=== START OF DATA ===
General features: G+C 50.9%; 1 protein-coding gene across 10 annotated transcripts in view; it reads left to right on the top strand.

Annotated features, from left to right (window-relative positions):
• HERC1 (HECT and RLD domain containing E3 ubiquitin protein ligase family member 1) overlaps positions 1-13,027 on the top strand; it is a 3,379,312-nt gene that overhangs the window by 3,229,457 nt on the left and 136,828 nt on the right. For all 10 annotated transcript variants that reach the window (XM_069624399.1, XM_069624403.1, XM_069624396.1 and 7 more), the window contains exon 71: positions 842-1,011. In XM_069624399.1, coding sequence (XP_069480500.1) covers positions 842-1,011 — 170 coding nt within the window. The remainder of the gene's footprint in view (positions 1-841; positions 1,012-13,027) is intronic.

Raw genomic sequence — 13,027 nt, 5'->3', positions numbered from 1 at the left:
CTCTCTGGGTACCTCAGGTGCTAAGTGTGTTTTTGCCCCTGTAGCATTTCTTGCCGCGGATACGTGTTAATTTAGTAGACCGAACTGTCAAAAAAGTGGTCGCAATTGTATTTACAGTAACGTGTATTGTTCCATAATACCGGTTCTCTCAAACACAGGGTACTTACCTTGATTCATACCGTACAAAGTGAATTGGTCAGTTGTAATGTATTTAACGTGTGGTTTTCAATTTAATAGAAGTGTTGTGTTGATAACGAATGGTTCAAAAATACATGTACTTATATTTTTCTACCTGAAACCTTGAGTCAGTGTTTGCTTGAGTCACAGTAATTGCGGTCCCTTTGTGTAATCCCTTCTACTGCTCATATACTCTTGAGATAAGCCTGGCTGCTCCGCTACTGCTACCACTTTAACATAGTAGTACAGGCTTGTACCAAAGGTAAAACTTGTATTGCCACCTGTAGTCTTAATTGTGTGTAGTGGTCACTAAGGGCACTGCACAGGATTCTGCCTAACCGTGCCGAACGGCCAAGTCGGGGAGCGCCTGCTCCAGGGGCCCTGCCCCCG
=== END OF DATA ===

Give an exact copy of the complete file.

General features: G+C 50.9%; 1 protein-coding gene across 10 annotated transcripts in view; it reads left to right on the top strand.

Annotated features, from left to right (window-relative positions):
• HERC1 (HECT and RLD domain containing E3 ubiquitin protein ligase family member 1) overlaps positions 1-13,027 on the top strand; it is a 3,379,312-nt gene that overhangs the window by 3,229,457 nt on the left and 136,828 nt on the right. For all 10 annotated transcript variants that reach the window (XM_069624399.1, XM_069624403.1, XM_069624396.1 and 7 more), the window contains exon 71: positions 842-1,011. In XM_069624399.1, coding sequence (XP_069480500.1) covers positions 842-1,011 — 170 coding nt within the window. The remainder of the gene's footprint in view (positions 1-841; positions 1,012-13,027) is intronic.

Raw genomic sequence — 13,027 nt, 5'->3', positions numbered from 1 at the left:
CTCTCTGGGTACCTCAGGTGCTAAGTGTGTTTTTGCCCCTGTAGCATTTCTTGCCGCGGATACGTGTTAATTTAGTAGACCGAACTGTCAAAAAAGTGGTCGCAATTGTATTTACAGTAACGTGTATTGTTCCATAATACCGGTTCTCTCAAACACAGGGTACTTACCTTGATTCATACCGTACAAAGTGAATTGGTCAGTTGTAATGTATTTAACGTGTGGTTTTCAATTTAATAGAAGTGTTGTGTTGATAACGAATGGTTCAAAAATACATGTACTTATATTTTTCTACCTGAAACCTTGAGTCAGTGTTTGCTTGAGTCACAGTAATTGCGGTCCCTTTGTGTAATCCCTTCTACTGCTCATATACTCTTGAGATAAGCCTGGCTGCTCCGCTACTGCTACCACTTTAACATAGTAGTACAGGCTTGTACCAAAGGTAAAACTTGTATTGCCACCTGTAGTCTTAATTGTGTGTAGTGGTCACTAAGGGCACTGCACAGGATTCTGCCTAACCGTGCCGAACGGCCAAGTCGGGGAGCGCCTGCTCCAGGGGCCCTGCCCCCG